Ethics and Sexual Harassment

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Ethics and Sexual Harassment

Table of Contents

Introduction3

What can we do?5

Who is this affecting?6

Conclusion6

References7

Ethics and Sexual Harassment
Introduction
Sexual harassment training is mandated by the United States Army to be conducted at least twice annually. In the last ten years, they have experienced the backlash of high profile sexual harassment cases. The incidents of sexual assaults have become a pressing issue not only in the Army but also in other military branches of service, though they have a zero tolerance policy. Army values, Warrior Ethos, Soldiers Creed, NCO Creed are some of the main guidelines that soldiers are expected to follow. Is the Army still experiencing sexual harassment incidents' in the new millennium? The answer is yes, which begs the following questions: Does sexual harassment impact unit readiness? Why does sexual harassment continue to take place? How do we combat this ongoing problem? Lastly, is sexual harassment prevention linked with ethics?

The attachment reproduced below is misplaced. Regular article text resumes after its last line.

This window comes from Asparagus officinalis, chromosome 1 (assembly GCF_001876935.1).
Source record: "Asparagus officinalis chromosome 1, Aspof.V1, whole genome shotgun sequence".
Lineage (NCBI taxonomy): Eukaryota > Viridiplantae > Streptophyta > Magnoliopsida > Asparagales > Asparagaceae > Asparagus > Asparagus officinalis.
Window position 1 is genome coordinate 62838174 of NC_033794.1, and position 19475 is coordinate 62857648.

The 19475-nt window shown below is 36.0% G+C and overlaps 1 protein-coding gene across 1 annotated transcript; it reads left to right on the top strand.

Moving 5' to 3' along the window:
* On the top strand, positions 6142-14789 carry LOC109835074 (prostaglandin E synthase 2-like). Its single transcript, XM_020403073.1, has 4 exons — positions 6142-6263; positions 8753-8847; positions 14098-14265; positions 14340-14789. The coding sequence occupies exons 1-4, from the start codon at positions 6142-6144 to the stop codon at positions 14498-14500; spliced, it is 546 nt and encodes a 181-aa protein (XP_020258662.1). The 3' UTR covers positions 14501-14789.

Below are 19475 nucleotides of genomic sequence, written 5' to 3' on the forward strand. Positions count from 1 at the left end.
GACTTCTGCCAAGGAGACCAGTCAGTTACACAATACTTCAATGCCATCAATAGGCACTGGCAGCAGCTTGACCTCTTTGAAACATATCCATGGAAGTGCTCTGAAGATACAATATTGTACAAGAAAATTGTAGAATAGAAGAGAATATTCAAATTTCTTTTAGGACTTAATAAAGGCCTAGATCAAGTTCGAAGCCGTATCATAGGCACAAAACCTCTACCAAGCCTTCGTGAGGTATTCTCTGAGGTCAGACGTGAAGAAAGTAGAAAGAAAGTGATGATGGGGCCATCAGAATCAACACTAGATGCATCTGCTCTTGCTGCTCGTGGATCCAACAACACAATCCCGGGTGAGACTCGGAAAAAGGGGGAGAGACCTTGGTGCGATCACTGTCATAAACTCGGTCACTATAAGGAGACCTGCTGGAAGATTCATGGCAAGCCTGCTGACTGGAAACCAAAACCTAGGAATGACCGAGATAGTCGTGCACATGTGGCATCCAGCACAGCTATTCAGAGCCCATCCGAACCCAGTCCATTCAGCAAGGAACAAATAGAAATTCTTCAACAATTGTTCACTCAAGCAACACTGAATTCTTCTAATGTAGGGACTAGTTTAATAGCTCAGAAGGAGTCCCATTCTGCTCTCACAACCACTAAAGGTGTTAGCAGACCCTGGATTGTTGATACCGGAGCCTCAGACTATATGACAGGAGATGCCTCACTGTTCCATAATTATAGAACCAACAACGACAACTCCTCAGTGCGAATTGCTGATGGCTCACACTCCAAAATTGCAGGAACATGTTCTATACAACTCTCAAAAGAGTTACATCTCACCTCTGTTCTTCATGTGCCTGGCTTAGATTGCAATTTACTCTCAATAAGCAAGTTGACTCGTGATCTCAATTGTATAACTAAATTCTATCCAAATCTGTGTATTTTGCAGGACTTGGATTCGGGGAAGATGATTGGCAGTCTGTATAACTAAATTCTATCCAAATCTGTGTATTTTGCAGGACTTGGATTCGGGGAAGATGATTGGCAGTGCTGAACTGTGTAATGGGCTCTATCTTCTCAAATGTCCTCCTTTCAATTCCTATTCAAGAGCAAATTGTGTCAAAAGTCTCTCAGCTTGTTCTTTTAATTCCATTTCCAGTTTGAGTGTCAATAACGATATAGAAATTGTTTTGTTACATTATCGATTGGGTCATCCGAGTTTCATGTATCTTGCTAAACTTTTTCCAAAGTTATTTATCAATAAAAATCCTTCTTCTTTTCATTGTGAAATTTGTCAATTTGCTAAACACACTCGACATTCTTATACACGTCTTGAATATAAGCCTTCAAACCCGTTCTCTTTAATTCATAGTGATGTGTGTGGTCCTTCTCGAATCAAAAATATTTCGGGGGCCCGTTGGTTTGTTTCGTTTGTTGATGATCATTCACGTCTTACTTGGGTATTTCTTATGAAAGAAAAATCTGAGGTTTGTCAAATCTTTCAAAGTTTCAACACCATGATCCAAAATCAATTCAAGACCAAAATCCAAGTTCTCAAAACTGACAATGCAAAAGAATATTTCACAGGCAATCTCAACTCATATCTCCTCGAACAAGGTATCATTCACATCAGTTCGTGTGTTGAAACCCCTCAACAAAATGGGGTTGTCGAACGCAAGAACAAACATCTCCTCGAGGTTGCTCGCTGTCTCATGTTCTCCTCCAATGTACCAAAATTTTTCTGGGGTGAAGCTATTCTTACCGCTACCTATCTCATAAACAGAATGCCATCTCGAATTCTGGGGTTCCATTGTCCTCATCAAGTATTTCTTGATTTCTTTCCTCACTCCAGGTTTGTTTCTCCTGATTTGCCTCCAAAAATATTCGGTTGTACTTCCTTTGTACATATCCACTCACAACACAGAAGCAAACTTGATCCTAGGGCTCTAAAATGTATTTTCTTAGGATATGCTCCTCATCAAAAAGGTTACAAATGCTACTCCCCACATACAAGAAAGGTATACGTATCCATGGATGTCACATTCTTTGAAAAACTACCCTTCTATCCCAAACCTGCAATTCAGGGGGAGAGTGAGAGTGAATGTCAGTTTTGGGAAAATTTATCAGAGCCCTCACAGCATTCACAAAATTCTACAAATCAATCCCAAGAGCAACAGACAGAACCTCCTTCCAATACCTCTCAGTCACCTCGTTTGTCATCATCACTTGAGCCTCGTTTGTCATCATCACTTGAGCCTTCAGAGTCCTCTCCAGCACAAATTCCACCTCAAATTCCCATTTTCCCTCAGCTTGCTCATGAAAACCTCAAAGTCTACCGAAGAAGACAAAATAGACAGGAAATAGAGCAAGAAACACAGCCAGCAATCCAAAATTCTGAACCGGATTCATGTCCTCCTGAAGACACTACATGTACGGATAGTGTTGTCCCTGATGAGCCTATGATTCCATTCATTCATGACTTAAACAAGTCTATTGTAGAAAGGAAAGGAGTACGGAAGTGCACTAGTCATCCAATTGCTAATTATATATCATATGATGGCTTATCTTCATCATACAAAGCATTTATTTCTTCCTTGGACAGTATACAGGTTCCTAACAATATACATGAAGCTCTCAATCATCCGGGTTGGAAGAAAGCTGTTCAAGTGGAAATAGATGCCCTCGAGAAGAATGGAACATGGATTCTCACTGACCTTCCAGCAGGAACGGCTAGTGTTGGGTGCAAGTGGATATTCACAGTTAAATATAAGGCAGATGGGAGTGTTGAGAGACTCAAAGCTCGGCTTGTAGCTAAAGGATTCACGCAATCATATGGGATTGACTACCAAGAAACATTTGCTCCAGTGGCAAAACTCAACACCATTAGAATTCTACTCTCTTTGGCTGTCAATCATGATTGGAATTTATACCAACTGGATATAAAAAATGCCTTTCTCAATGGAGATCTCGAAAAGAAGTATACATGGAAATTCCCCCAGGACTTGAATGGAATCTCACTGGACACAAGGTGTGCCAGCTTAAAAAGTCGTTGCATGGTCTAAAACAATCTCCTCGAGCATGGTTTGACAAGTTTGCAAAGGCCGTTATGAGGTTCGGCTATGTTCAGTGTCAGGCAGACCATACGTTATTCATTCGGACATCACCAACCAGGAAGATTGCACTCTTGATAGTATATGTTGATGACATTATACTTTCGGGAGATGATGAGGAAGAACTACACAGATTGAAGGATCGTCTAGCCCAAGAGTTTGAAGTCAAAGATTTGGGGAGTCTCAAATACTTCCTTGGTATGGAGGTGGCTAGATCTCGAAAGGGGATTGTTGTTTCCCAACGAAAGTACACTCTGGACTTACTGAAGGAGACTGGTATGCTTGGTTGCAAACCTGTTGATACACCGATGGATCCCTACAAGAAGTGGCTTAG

Before getting into the weeds of this ethics paper a definition and statistics of sexual harassment necessary. Sexual harassment is a form of discrimination that involves unwelcome sexual advances, requests for sexual favors, or other verbal or physical conduct of a nature when: submission to such conduct is made either explicitly or implicitly a term or condition of an individual's employment, submission to or rejection of such conduct by an individual is used as the basis for employment decisions affecting that individual, it creates an intimidating, hostile, or offensive work environment (Army Command Policy, 2006). Some statistics include the below: Nine out often women under age 50 who had served in the U. S. Military and who responded to a survey reported having been sexually harassed while in the service. Nearly 113 reported having been raped (Murdoch and Nichol, 1995). A study of 160 female U. S. military personnel showed that 66.2% had experienced verbal sexual harassment, 33.1 % had experienced physical harassment, and 7.3% were sexually assaulted (Wolf, 1995). According to a 1995 Department of Defense study, 78% of women in the military had been harassed on or off duty by military personnel (Coburn, 1996). In the federal workplace, 66% of the sexual harassers were married; 37% of the sexual harassers were supervisors; 43% of the victims were "sure" the offender had harassed other victims; 3% were sure the offender had not harassed other victims. A 1998 survey of 20,400 military personnel found that the commanding officer's attitude toward sexual harassment had a great influence on how much harassment female Soldiers in the unit experienced (Pryor, 1993). With these troubling statistics, one can only surmise that sexual harassment is a serious problem in the military. The question is how do ethics play into this whole crisis. As senior noncommissioned officers we are charged with the responsibility of mission accomplishment and the wellbeing of our Soldiers. When sexual harassment takes place in our Army it directly affects unit readiness, which ultimately hinders mission accomplishment. General Omar Bradley stated that integrity, honesty, and moral conduct are essential elements in a good leader (The Secretary of the Army Senior Review Panel Report on Sexual Harassment, 1997). Many leaders agree with his statement; however, some leaders feel that these values do not apply in their personal lives as well as some aspects of their professional lives. Some maintain that if it doesn't hurt anyone else, an individual can do whatever he or she wishes and that individual's personal life is no person's business. This philosophy applies in the civilian sector to some degree with drug use, alcohol use, having sex, lying, cheating, etc. This philosophy does not work with the Army. The Army requires a high level of professional skill, commitment, and willingness to give our full measure of devotion....
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